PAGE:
Keep walls and doors looking flawless and freshly painted. A simple paint touch-up may be all that's needed. Other times repainting the entire surface will be necessary. These interior paint guidelines will help you decide which interior paint is right for your project and budget.

Deciding to Touch-up or Repaint

Interior Paint & Preparation Prep

Not sure which to do? Here are some tips on helping you decide between touch-up and repainting:

Touch-up paint if you:

  • Have the original color from the original batch
  • Can match the existing texture or brush technique
  • Want to cover minor scratches and scuff marks

Repaint if you:

  • Want a cleaner, more uniform look
  • Want a different color
  • Made repairs to the drywall
  • Cannot locate the original color and batch

When a full painting project is called for, it is best to remember the four P's— prep, patch, prime, and paint.

Interior Painting Prep

Interior Paint & Preparation Drape

Taking the time to prepare walls, doors, and other areas will make interior painting projects easier and more successful. Make sure you have the right tools on hand to complete the project and follow these tips to prepare for painting:

  1. Clear the room: Remove all furniture and wall hangings, window coverings, door knobs, light switches, and outlet plates. Working in an empty room is ideal—you minimize risk of accidents and spills, and have more room for tools and equipment. However, if there are items that can't be removed, put them in the center of the room and protect them with plastic covers.
  2. Patch and repair walls: Fill in any nail holes or dents with putty or spackle. Caulk cracks and gaps in the trim. Learn more about the various types of caulk to be sure you use the right kind for your project. Once the patch is set and dry, lightly sand walls to ensure a smooth surface. Learn more about patching and repair.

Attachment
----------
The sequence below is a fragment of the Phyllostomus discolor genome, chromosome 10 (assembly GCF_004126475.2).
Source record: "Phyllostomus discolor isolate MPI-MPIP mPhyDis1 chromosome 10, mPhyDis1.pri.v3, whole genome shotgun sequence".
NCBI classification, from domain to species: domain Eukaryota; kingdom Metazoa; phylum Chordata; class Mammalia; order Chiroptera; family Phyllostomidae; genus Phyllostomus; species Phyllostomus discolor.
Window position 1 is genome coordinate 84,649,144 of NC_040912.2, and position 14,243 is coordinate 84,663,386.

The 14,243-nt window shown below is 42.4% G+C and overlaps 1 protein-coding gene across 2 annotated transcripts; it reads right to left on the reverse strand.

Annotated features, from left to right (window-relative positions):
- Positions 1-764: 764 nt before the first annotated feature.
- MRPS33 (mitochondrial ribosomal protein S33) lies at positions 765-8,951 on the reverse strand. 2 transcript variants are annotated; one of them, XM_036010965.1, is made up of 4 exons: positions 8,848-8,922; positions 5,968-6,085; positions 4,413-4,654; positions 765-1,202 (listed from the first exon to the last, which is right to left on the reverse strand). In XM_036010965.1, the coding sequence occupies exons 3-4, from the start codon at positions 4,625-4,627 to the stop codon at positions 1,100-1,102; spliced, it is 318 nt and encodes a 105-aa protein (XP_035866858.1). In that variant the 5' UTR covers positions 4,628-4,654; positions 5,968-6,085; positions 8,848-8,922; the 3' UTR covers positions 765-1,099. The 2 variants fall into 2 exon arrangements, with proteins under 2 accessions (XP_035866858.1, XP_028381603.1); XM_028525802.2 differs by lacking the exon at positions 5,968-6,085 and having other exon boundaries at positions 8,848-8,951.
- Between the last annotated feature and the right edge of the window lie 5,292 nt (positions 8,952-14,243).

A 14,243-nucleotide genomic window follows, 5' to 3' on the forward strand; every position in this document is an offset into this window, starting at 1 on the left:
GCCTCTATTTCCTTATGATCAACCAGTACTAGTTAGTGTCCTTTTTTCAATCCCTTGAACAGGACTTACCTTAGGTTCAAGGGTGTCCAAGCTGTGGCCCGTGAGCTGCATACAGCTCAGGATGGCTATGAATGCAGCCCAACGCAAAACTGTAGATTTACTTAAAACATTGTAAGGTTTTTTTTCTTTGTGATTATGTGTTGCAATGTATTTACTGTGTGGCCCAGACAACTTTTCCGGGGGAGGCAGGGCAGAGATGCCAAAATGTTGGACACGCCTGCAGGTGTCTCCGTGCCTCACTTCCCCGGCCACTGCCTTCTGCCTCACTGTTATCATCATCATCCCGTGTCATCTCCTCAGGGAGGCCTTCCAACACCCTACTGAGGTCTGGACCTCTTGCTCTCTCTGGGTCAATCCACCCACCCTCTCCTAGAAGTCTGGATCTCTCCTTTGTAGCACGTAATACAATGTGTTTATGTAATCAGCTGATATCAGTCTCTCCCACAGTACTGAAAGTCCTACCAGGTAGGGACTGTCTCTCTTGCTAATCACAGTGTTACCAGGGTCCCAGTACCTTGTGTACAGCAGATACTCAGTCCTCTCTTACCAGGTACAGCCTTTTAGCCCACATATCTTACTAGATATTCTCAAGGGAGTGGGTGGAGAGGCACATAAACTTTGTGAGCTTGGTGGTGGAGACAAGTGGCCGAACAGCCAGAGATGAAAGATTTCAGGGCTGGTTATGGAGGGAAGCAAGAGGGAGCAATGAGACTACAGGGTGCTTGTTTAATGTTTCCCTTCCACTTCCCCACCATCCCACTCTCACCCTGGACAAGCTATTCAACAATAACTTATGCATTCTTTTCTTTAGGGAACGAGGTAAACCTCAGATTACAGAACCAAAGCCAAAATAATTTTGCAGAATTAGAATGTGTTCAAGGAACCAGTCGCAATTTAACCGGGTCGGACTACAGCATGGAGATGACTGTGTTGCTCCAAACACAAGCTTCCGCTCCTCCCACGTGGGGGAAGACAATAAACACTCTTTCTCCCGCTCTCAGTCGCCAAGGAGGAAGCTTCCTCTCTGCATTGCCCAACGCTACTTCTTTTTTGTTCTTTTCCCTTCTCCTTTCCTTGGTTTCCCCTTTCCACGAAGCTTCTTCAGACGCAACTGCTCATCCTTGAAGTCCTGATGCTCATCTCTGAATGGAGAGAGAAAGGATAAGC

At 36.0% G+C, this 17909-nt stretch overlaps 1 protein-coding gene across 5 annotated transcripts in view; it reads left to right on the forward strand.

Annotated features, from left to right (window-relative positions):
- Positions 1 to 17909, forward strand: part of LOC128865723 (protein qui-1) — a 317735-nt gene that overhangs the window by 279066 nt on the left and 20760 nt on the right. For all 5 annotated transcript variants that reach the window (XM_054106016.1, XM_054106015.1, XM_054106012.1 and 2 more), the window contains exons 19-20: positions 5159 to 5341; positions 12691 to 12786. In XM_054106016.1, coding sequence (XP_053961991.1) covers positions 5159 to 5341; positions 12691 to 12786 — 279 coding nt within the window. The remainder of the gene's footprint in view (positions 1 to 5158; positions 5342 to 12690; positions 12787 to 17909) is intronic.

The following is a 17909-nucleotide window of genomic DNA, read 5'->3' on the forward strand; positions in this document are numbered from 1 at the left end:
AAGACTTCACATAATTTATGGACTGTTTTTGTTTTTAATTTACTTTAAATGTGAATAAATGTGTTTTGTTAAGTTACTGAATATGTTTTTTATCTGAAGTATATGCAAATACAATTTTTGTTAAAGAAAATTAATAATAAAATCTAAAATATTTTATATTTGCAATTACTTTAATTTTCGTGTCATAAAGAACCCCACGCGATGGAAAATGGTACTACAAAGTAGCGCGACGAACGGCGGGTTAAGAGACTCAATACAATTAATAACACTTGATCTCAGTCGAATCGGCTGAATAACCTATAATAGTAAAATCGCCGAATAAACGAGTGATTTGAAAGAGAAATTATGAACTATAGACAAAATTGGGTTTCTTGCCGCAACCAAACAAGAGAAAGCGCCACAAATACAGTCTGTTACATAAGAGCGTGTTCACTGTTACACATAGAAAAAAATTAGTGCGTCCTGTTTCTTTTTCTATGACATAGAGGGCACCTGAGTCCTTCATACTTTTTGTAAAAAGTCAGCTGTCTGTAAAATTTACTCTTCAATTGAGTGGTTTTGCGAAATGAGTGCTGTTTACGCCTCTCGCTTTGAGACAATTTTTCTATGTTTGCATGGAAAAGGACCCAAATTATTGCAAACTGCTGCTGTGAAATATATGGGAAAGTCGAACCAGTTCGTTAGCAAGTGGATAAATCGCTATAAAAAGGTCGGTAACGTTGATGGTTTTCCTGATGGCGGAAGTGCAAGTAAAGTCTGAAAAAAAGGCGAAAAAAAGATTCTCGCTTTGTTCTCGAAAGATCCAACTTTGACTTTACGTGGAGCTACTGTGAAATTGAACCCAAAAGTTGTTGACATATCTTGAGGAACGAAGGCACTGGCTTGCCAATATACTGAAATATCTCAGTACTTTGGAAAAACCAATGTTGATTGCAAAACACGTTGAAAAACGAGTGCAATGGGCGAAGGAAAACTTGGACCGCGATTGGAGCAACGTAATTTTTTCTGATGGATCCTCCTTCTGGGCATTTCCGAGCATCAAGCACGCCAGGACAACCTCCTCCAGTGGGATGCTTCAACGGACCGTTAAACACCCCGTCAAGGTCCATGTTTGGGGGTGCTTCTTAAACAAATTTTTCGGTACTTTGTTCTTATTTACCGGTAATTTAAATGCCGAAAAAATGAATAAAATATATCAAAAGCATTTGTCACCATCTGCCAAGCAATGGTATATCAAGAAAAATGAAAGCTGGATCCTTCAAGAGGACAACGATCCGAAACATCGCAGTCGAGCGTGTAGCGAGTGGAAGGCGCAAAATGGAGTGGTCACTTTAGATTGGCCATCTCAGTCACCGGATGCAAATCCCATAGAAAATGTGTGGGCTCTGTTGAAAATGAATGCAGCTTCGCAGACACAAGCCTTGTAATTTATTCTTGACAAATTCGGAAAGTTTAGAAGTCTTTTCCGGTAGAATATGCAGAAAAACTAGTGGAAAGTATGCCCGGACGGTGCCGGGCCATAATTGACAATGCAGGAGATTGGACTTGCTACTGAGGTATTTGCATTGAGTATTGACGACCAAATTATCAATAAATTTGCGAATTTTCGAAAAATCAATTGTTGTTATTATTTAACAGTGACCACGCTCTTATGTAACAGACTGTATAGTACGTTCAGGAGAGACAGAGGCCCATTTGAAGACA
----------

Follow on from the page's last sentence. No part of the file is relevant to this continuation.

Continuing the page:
3. Clean the walls: Wipe down walls, floors, and baseboards with a damp cloth or mop. Remove cobwebs and dust. Kill mildew using a cleaner or three parts water and one part bleach. This mix will also clean away dust, dirt, handprints, etc.
  4. Protect the floors: Use masking paper to cover the floor around the edges of the room, where paint may drip or spill.
  5. Tape off: Cover any woodwork, light switches, window frames, baseboards etc., with a good quality painter's tape. Remember, to press down on the edge of the tape to prevent seeping.
  6. Prime: Apply a primer to walls before the final color.
  7. Cut in around edges: Use an angled brush to cut in with matching color about 1 inch along the ceiling and baseboards.

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Applying a primer coat to your walls will help you get the most from your paint; it ensures your final surface is smooth and even, especially if you have spackled or repaired any holes and dents. Primer will hide stains and help the top coat adhere better.

  • Latex primers, or water-based primers, are the best choice for drywall. They dry quickly and will cover any minor stains. Since latex primer is water-based, cleanup is easy.
  • Oil-based primers work for a variety of surfaces and are compatible with both oil paints and latex paints. However, oil based primers can take longer to dry, and are not low VOC. Learn more about low VOC paints.
  • Shellac primers are typically used to seal wooden surfaces, but can be good for interiors. They can be used with both oil-based and latex paints. Shellac-based primers will cover a variety of stains and even seal in odors. Shellac primers do give off more fumes, and can be difficult to clean from applicators.

Once you have completed your prep work and selected the right primer, make sure you have the right paint for your interior job. Learn more about interior paints.

Paint Cleanup

Keep brushes and rollers in peak condition by properly cleaning them after each use. For latex paint, soap and warm water work really well. For oil-based paint, dip brushes and rollers in solvents such as mineral spirits or paint thinner, squeeze out the excess solution by hand, then hang to dry.

Use this chart to determine which solvents are best for your specific painting application.

Product to Be Thinned Solvents to Use
Adhesives Acetone
Epoxies Acetone
Fiberglass resins Acetone
Lacquer Lacquer thinner
Oil-based paint Paint Thinner
Interior Paint & Preparation Clean Brush

When working with thinners and solvents, always take the necessary safety precautions:

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